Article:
This can lead to kidney and liver issues later in life. Toe Tapping and wing flipping has been quoted in ? sorry lost it, but with a high pellet diet and I do not know which pellet it was.
Quality? Well if you have had Harrisons go off you will know just how dangerous these can be. So while they are one of the best in good condition, they can also be bad when stale.
I will also say they do not have a lot of rubbish in them and that is why they are one of the top ones. Still very expensive and I can buy a huge amount of decent foods for a hell of a lot less.
Man made vitamins and other added ingredients. Well it is a know fact a lot of these do not work the same as natural ones. So I do not have to back this up.
I have a list of sites that I can post if you like and you can read any of these.

I could put it another way.
One teaspoon of Mung Bean Sprouts will deliver a much better source of vitamins, minerals. and trace elements than the same amount of any pellets.
Much better for the digestive system and easy to digest.

clawnz
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Re: Pellet reccomendations

Post by clawnz » Wed Jan 28, 2015 9:57 pm

AJPeter wrote:Thanks Clawnz, in Billie's cage today is a quarter of Pomegranite, some fresh sweet corn on the cob, seeded parsley, Mixed fruit bowl, apple pear, blackberries, fresh raspberries, 4 grapes red and white, a mixed veg bowl, sliced fresh carrot, Brocoli, three sweet pea pods,
slice of celery, quartered brussell sprout, a cabbage leaf, a bowl with Kaytee pellets and seeds with some vitamins, sometimes l mix in egg supplement, she gets a small piece of Shaws Egg biscuit every day, besides a small piece of bread for tea. She eats what she wants. She gets yesterday's pellets thrown on the floor of the cage for a snack at night.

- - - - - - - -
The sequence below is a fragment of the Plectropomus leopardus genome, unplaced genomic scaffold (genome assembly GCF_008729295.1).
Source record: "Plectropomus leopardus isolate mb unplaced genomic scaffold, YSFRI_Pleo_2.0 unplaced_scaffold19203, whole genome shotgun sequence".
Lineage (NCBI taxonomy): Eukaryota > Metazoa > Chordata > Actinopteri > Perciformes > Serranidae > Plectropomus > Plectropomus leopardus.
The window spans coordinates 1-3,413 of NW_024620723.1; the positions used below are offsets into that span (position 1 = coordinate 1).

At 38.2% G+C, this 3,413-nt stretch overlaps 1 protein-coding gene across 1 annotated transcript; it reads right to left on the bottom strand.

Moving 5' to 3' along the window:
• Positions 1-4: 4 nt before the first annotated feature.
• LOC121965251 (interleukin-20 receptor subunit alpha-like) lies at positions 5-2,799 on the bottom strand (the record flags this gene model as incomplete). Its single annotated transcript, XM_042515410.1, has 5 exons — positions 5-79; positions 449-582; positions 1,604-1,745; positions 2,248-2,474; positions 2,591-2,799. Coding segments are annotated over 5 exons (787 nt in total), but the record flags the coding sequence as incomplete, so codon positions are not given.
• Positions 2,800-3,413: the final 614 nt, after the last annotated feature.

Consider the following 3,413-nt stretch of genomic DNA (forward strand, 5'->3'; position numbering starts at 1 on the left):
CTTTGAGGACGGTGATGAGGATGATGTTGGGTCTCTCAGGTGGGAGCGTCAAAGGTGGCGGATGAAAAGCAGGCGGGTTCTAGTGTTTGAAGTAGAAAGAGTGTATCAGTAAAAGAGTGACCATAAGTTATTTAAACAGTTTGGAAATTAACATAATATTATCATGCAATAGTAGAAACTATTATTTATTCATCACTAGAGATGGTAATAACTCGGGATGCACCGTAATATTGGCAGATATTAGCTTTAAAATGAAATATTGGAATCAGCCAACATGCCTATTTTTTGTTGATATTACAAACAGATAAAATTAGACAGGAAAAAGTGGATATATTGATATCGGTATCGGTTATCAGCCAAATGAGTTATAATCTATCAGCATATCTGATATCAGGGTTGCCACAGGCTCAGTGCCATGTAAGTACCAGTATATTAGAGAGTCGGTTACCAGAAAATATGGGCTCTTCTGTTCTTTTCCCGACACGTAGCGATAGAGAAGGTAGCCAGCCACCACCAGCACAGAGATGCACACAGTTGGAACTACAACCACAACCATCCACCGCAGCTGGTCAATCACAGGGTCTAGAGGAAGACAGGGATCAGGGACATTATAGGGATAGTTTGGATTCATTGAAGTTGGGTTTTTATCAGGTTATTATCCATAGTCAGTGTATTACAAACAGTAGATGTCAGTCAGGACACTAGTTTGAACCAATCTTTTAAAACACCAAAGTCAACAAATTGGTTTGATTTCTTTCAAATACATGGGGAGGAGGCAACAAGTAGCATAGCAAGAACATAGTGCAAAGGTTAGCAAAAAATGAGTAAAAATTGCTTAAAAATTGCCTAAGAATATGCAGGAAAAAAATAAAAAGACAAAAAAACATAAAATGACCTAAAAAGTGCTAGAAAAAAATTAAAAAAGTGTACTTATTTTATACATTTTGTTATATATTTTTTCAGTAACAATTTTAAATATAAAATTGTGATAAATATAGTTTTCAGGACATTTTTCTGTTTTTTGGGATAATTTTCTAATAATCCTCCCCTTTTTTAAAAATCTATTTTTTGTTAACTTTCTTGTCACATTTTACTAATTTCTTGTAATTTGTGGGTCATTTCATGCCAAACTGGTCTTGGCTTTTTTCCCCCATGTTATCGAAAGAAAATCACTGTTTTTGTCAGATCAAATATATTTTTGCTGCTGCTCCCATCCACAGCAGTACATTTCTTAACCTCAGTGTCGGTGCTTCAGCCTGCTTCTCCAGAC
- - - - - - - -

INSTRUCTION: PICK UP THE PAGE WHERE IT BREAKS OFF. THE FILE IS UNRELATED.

I know some people do not have the time to prepare all that and if l take too long she complains like the dickens.
You are the man. I think that is super. You do go out of your way for your Fids. I kneel before you.
And I thought I was doing good. You put me to shame.

MissK
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Re: Pellet reccomendations

Post by MissK » Wed Jan 28, 2015 11:45 pm

I read recently (online.... maybe at Psittacula World) that before breeding the wild IRNs feed up on fruit and after they go for grains. IF TRUE just that would encourage me to limit the fruits and sugars in a bird I don't want to be in breeding condition or mentality.

People whose minds I respect have differing opinions on what to feed. I've gone ten rounds or more with myself over what to feed and I've settled on "a little of everything, if you please". Ringnecks are greedy little opportunists, not super-selective Pandas. I think they, like us, should get a variety. This is my OPINION.